An objective of salt marsh conservation, restoration, and creation is to reduce global carbon dioxide levels and offset emissions. This strategy hinges on measurements of salt marsh carbon accumulation rates, which vary widely creating uncertainty in monetizing carbon credits. Here, we show the 14–323 g C m−2 yr−1 range of carbon accumulation rates, derived from cores collected at seven sites in North Carolina U.S.A., results from the landward or basinward trajectory of salt marsh colonization and the intertidal space available for accretion. Rates increase with accelerating sea-level rise and are highest at young and expanding marsh edges. The highest carbon densities are near the upland, highlighting the importance of this area for building a rich stock of carbon that would be prevented by upland development. Explaining variability in carbon accumulation rates clarifies appraisal of salt marsh restoration projects and landscape conversion, in terms of mitigating green-house gas emissions.
  • Item
    The global carbon sink potential of terrestrial vegetation can be increased substantially by optimal land management
    (Springer Nature, 2022-01-18) Sha, Zongyao; Bai, Yongfei; Li, Ruren; Lan, Hai; Zhang, Xueliang; Li, Jonathon; Liu, Xuefeng; Chang, Shujuan; Xie, Yichun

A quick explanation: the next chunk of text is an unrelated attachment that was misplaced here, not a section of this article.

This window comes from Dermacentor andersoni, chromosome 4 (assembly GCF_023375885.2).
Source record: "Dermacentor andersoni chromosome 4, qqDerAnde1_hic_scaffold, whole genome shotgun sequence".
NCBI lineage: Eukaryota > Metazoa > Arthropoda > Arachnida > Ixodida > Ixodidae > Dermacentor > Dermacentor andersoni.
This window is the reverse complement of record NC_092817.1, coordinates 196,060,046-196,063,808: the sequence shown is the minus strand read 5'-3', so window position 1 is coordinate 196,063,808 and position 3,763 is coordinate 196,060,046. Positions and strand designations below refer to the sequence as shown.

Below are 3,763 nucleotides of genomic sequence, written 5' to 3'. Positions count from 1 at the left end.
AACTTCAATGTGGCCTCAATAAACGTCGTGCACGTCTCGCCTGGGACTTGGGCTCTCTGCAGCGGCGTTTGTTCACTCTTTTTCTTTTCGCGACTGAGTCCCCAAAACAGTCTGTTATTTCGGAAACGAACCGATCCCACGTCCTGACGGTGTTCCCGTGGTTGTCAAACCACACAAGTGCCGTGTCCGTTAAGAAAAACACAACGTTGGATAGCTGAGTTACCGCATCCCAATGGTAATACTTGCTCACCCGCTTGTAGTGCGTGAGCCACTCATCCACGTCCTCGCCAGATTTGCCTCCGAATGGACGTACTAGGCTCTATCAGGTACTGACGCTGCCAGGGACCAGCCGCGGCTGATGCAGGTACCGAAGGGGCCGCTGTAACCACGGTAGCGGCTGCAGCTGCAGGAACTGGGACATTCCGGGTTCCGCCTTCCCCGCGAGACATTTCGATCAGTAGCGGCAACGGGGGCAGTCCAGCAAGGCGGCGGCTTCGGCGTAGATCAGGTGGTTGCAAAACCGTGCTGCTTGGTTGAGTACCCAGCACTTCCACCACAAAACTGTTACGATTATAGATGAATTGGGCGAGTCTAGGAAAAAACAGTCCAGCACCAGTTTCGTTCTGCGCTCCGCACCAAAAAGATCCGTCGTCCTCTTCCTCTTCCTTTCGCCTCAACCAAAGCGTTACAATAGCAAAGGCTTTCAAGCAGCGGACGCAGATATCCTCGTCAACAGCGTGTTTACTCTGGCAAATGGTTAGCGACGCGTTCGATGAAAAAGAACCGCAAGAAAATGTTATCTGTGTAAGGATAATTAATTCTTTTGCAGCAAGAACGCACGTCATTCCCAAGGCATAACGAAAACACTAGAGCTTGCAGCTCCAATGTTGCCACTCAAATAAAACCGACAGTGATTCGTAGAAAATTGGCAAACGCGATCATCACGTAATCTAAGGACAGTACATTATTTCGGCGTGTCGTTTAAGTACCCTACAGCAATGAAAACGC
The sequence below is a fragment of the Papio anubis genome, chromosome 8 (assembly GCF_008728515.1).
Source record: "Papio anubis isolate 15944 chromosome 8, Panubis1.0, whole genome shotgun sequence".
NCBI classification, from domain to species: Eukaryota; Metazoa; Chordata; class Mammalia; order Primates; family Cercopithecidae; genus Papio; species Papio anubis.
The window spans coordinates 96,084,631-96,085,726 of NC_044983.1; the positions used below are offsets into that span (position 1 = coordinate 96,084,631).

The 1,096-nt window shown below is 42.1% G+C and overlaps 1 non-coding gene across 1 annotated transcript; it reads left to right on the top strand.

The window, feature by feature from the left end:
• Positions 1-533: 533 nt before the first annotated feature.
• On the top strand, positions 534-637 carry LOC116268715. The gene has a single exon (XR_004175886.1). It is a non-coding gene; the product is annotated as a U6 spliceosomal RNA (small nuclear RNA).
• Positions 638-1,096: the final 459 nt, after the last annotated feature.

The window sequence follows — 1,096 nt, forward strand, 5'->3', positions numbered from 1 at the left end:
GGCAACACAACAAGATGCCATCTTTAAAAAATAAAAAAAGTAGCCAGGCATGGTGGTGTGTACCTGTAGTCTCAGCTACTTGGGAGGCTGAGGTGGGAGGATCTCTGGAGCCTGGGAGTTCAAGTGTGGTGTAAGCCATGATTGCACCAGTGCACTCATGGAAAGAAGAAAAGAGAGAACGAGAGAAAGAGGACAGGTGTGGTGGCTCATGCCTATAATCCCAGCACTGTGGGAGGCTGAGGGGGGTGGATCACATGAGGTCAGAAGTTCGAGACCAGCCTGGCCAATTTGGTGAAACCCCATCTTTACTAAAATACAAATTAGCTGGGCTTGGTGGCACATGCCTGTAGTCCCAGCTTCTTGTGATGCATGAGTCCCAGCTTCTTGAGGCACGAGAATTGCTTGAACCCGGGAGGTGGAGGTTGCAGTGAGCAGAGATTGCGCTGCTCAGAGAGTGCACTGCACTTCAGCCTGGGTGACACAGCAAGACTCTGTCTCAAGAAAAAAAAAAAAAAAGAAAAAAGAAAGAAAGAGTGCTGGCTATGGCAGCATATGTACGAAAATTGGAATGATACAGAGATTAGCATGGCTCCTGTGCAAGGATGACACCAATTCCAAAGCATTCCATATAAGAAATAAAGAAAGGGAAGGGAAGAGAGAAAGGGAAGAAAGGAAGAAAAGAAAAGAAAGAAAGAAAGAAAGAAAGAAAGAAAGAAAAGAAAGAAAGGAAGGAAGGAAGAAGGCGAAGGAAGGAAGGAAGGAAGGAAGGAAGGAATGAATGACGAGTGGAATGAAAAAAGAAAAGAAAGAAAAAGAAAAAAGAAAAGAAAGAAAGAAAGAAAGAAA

Excessive emissions of greenhouse gases — of which carbon dioxide is the most significant component, are regarded as the primary reason for increased concentration of atmospheric carbon dioxide and global warming. Terrestrial vegetation sequesters 112–169 PgC (1PgC = 1015g carbon) each year, which plays a vital role in global carbon recycling. Vegetation carbon sequestration varies under different land management practices. Here we propose an integrated method to assess how much more carbon can be sequestered by vegetation if optimal land management practices get implemented. The proposed method combines remotely sensed time-series of net primary productivity datasets, segmented landscape-vegetation-soil zones, and distance-constrained zonal analysis. We find that the global land vegetation can sequester an extra of 13.74 PgC per year if location-specific optimal land management practices are taken and half of the extra clusters in ~15% of vegetated areas. The finding suggests optimizing land management is a promising way to mitigate climate changes.
  • Item
    Warming temperatures lead to reduced summer carbon sequestration in the U.S. Corn Belt
    (Springer Nature, 2021-03-05) Yu, Zhongjie; Griffis, Timothy J.; Baker, John M.
    The response of highly productive croplands at northern mid-latitudes to climate change is a primary source of uncertainty in the global carbon cycle, and a concern for future food production. We present a decadal time series (2007 to 2019) of hourly CO2 concentration measured at a very tall tower in the United States Corn Belt. Analyses of this record, with other long-term data in the region, reveal that warming has had a positive impact on net CO2 uptake during the early crop growth stage, but has reduced net CO2 uptake in both croplands and natural ecosystems during the peak growing season. Future increase in summer temperature is projected to reduce annual CO2 sequestration in the Corn Belt by 10–20%. These findings highlight the dynamic control of warming on cropland CO2 exchange and crop yields and challenge the paradigm that warming will continue to favor CO2 sequestration in northern mid-latitude ecosystems.